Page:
A wonderful and helpful article by pediatrician Perri Klass’ in her NYTimes monthly column THE CHECK-UP. Klass includes IT’S PERFECTLY NORMAL, IT’S SO AMAZING! and IT’S NOT THE STORK! and makes the case that: “In fact, banned book lists can be a great resource for parents looking for books that teach kids about the world and themselves.”
Read the full article: The New York Times
This informative article discusses PEN American Center’s gathering of Writers Resist: Louder Together for Free Expression on the steps of the New York Public Library The article features children’s book authors, including myself, Fatima Shaik, and Susan Kulkin. Each of us provided quotes in defense of free expression and the rights of children. Following is my quote from the article: “Together, we will show the nation that we not only affirm, but also will continue to do everything possible to protect the rights of children to read whatever they choose, to write whatever they want, and to speak out without fear or intimidation, no matter what.”
Read the full article: School Library Journal
Harris, Robie H. Who We Are!: All About Being the Same and Being Different. illus. by Nadine Bernard Westcott. 40p. (Let’s Talk About You and Me). Candlewick. Mar. 2016. Tr $15.99. ISBN 9780763669034.
K-Gr 2–Presenting several diverse families enjoying the various attractions at an amusement park, Harris explores the numerous ways that people are alike and different. Many examples are presented; for instance, while we all have many of the same body parts, those parts come in different shapes and sizes. The author provides an explanation of some of the causes of similarities and differences, such as genetics. Her concluding message is that no matter how different we may be, we all have feelings and that it is wrong to use differences put people down. Westcott’s signature child-friendly cartoon illustrations support and expand the theme of the text. Crisp and clear, the images depict a variety of individuals—children in wheelchairs, a woman in a hijab, a man wearing a turban, and a boy wearing a yarmulke—and add charm and invite repeated examination. VERDICT A valuable addition to most collections and particularly useful as a springboard to antibullying discussions.–Grace Oliff, Ann Blanche Smith School, Hillsdale, NJ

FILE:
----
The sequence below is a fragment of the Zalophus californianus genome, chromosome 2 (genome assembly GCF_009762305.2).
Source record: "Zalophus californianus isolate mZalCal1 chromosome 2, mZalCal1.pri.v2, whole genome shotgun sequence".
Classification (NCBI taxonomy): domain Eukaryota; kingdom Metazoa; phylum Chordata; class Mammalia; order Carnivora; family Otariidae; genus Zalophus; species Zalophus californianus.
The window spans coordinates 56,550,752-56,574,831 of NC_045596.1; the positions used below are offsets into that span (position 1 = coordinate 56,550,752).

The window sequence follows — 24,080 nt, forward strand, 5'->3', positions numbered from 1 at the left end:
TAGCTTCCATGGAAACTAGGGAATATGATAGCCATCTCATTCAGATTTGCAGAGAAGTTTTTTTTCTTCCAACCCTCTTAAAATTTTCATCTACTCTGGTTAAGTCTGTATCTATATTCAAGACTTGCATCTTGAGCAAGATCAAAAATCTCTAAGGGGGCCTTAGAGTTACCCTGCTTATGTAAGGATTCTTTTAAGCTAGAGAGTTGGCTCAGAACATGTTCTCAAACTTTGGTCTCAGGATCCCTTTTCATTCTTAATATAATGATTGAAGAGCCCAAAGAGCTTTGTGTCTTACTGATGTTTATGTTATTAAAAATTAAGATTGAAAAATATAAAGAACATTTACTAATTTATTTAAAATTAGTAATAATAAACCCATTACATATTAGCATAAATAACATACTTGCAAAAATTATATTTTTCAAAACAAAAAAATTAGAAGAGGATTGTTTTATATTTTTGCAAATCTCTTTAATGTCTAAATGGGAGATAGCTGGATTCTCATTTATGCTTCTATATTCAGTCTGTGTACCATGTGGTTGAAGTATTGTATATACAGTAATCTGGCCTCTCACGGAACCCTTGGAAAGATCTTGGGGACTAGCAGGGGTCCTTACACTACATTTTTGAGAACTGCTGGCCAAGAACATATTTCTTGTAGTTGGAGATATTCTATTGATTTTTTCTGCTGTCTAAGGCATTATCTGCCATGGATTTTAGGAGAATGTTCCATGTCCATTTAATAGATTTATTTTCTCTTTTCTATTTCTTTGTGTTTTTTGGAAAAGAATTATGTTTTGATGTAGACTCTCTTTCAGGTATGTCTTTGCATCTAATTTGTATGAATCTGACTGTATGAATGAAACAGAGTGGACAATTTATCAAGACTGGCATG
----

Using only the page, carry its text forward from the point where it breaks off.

I had the privilege to be part of PEN American Center’s online conversation: THE PEN EQUITY PROJECT. This conversation is on on EQUITY IN CHILDREN’S PUBLISHING and has just been posted online. Read the full conversation.
in the media, my first response is “Me? Really?”
Then when I realize that something I wrote
is being talked or written about, most always,
I feel proud and thrilled!